Dear Commons Community,
President Trump signed a directive yesterday banning military service members from identifying as transgender but also gives the Pentagon the ability to make exceptions. The policy recommendation that President Trump approved flatly states that “transgender persons who require or have undergone gender transition are disqualified from military service.” As reported by the New York Times:
“The policy adopts recommendations that Mr. Trump received last month from Defense Secretary Jim Mattis. It comes after court rulings froze the president’s initial ban on transgender troops — issued in July — as potentially unconstitutional.
“In my professional judgment, these policies will place the Department of Defense in the strongest position to protect the American people, to fight and win America’s wars, and to ensure the survival and success of our service members around the world,” Mr. Mattis wrote in a summary of his recommendations to the president.
The policy announcement outraged advocates for transgender troops, and the advocates vowed to fight the limits in court.
“There is no evidence to support a policy that bars from military service patriotic Americans who are medically fit and able to deploy,” said Aaron Belkin, the director of the Palm Center, which focuses on sexuality and the military. “Our troops and our nation deserve better.”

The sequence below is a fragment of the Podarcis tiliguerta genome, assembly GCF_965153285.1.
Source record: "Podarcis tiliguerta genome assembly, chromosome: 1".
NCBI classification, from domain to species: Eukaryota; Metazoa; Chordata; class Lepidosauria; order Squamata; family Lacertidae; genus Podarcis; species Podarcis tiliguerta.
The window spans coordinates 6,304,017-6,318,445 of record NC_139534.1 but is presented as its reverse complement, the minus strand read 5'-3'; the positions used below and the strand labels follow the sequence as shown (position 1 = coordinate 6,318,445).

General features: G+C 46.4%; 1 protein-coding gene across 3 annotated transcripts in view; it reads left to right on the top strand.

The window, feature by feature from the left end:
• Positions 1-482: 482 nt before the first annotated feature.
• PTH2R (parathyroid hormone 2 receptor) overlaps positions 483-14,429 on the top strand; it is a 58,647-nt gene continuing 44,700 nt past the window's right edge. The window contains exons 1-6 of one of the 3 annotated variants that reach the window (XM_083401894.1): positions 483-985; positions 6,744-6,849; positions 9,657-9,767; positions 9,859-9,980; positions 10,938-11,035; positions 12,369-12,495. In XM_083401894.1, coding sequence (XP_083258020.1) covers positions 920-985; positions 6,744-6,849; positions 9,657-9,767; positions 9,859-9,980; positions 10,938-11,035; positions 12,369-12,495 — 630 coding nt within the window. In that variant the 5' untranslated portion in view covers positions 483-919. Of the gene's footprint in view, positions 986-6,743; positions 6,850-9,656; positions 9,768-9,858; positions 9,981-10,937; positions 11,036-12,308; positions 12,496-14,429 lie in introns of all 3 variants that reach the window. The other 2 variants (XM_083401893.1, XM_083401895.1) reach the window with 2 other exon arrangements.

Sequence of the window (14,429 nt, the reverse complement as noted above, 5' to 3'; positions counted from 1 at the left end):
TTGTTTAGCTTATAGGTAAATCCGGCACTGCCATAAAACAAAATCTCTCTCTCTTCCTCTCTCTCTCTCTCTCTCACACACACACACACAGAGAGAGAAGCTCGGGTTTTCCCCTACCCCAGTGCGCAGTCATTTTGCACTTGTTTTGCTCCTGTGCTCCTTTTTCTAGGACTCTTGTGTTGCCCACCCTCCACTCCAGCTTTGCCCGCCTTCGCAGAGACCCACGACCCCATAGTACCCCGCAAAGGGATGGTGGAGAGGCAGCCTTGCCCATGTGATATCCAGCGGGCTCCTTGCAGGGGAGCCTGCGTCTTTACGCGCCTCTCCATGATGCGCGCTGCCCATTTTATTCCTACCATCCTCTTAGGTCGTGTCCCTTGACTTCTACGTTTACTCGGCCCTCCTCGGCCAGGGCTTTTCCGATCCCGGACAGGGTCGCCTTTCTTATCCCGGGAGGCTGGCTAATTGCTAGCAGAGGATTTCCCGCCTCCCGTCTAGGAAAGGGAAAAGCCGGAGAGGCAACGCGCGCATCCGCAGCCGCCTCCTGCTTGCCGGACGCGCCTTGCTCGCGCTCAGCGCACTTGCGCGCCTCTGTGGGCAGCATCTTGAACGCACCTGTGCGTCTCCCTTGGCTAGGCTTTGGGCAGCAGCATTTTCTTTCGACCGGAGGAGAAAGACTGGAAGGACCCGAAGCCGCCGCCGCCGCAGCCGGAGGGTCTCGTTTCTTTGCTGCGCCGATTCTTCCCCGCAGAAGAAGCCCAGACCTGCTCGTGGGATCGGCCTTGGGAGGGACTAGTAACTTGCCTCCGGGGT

Mr. Trump’s new order allows the defense secretary and the homeland security secretary to “exercise their authority to implement any appropriate policies concerning military service by transgender individuals.”
In a memo to the president, dated Feb. 22, 2018, Mr. Mattis cited “substantial risks” about military personnel who seek to change or who question their gender identity.
He said that allowing some of them to serve would amount to an exemption of certain mental, physical and sex-based standards, and “could undermine readiness, disrupt unit cohesion, and impose an unreasonable burden on the military that is not conducive to military effectiveness and lethality.”
Mr. Mattis’s assertion contradicts a 2016 study by the RAND Corporation, which found that allowing transgender people to serve in the military would “have minimal impact on readiness and health care costs” for the Pentagon.
The study estimated that health care costs would rise $2.4 million to $8.4 million a year, representing an infinitesimal 0.04 to 0.13 percent increase in spending. It concluded that there were 2,000 to 11,000 active-duty troops who are transgender.
Citing research into other countries that allow transgender people to serve, the study projected “little or no impact on unit cohesion, operational effectiveness or readiness” in the United States.”
This directive is not a complete ban and allows for some wiggle room. It will be challenged and decided in the courts.